Plaintiffs in the lawsuit include the ACLU, American Friends Service Committee, American Indian Movement of Colorado, Americans for Safe Access, CODEPINK, Escuela Tlatelolco, Troops Out Now Coalition, Recreate 68, Rocky Mountain Peace & Justice Center, Citizens for Obama, Tent State University, and United for Peace and Justice. Both ACLU and Recreate 68 have been meeting and corresponding with City officials for a year, in an unsuccessful effort to iron out the City’s plans for marches and for demonstrations near the Convention site.

Several of the plaintiffs, including Recreate 68, Escuela Tlatelolco, and Troops Out Now, have filed timely requests for parade permits, but Denver will not process them and refuses to say when it will begin processing them. Plaintiff Citizens for Obama, created by Damian Sedney, a Vermont resident, has asked for permits for several marches in support of Senator Obama’s nomination. According to the lawsuit, Sedney has prepared a website to advertise the planned marches, but he is holding off until he knows whether or not he will obtain the necessary permit. Every day that goes by without action, the lawsuit asserts, reduces the ability of Sedney and other plaintiffs to recruit supporters and participants to come to Denver and join in their constitutionally protected activities.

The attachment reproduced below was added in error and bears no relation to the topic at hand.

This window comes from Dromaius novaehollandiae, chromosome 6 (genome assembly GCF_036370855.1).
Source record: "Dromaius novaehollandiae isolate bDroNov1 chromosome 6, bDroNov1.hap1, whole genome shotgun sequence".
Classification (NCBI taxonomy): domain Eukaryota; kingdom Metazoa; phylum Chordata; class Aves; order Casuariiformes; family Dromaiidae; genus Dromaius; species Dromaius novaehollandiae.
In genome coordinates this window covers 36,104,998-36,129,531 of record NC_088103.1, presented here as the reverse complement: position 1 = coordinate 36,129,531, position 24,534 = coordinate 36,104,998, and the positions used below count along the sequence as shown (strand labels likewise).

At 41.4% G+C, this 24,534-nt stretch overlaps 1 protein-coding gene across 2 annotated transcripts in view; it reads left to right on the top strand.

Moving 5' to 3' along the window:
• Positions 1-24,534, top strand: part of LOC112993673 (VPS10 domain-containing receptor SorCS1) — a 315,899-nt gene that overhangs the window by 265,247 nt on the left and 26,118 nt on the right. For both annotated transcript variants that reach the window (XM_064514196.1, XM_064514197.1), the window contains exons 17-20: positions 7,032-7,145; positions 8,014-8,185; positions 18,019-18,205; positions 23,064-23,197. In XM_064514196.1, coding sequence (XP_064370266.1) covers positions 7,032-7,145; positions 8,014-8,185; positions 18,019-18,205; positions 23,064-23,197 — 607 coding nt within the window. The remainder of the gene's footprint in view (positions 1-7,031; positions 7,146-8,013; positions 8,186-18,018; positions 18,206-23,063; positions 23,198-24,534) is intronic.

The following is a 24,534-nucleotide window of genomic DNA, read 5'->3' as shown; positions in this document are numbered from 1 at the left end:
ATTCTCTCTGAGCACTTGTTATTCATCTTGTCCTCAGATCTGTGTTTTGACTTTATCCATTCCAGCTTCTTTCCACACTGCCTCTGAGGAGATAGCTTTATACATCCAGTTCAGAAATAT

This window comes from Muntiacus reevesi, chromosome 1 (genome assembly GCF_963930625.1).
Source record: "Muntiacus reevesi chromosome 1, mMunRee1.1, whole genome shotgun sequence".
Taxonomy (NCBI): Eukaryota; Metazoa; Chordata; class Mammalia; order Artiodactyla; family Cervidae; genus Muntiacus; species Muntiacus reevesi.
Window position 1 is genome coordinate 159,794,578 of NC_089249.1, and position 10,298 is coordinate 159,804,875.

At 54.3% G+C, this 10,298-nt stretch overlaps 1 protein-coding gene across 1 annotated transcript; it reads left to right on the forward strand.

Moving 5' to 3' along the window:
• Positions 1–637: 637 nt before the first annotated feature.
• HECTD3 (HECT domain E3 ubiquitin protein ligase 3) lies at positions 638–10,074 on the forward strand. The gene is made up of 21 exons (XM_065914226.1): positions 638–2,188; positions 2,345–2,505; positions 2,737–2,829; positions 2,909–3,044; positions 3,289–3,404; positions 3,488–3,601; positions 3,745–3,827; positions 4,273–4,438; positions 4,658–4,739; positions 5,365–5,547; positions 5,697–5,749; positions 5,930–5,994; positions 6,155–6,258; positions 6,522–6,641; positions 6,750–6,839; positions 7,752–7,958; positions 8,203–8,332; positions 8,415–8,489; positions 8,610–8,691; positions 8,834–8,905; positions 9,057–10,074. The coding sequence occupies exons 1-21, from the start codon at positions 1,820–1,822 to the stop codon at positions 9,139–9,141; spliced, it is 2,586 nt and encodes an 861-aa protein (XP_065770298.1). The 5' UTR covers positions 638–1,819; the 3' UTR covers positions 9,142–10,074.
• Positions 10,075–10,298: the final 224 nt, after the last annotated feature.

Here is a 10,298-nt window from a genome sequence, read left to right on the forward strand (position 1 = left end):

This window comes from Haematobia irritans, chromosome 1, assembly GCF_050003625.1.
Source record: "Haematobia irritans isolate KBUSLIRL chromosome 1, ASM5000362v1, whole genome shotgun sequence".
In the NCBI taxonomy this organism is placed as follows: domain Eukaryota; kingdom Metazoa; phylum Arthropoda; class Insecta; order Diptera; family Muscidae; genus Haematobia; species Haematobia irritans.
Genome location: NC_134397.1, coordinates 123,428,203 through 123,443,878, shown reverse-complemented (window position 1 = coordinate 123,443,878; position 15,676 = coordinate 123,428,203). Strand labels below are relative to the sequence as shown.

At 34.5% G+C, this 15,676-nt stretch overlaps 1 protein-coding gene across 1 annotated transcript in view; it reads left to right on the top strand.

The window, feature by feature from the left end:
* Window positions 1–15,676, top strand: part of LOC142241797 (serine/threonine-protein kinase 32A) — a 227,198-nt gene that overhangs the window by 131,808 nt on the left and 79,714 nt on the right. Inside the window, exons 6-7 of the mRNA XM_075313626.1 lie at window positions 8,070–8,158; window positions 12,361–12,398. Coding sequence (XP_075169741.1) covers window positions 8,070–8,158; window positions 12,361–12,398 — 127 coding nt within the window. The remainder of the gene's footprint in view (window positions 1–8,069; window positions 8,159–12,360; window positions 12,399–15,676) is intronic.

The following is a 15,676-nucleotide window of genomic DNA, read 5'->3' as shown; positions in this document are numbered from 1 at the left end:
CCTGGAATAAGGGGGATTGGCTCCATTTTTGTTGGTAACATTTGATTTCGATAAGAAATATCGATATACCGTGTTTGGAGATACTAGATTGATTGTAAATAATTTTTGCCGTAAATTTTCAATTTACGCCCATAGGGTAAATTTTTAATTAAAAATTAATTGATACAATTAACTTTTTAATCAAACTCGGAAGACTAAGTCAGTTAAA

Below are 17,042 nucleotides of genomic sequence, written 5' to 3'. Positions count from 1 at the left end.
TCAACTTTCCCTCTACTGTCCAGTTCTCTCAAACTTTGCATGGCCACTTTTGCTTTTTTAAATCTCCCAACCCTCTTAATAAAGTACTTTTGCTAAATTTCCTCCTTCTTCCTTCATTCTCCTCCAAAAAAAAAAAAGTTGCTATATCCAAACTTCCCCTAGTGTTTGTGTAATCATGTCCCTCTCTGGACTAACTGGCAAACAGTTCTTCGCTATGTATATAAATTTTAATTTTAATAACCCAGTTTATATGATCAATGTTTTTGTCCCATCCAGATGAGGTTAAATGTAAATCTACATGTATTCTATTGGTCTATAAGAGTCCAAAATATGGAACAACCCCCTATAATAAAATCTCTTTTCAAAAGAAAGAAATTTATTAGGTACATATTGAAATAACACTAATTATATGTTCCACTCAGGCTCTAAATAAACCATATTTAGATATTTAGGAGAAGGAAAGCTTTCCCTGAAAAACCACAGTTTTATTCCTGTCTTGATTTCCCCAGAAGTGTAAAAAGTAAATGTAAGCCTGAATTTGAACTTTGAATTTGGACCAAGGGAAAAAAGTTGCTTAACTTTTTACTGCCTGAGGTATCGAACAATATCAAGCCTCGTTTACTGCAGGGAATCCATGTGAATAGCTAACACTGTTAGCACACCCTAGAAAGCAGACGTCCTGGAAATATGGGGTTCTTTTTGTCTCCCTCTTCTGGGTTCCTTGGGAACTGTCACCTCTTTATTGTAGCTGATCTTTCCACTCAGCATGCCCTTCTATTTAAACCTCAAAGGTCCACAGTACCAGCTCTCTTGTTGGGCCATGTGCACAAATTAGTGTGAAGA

Shorter version — the ACLU and its plaintiffs are afraid the city of Denver and the Secret Service are trying to exercise prior restraint, and their actions so far indicate that’s a very legitimate fear.

May 02, 2008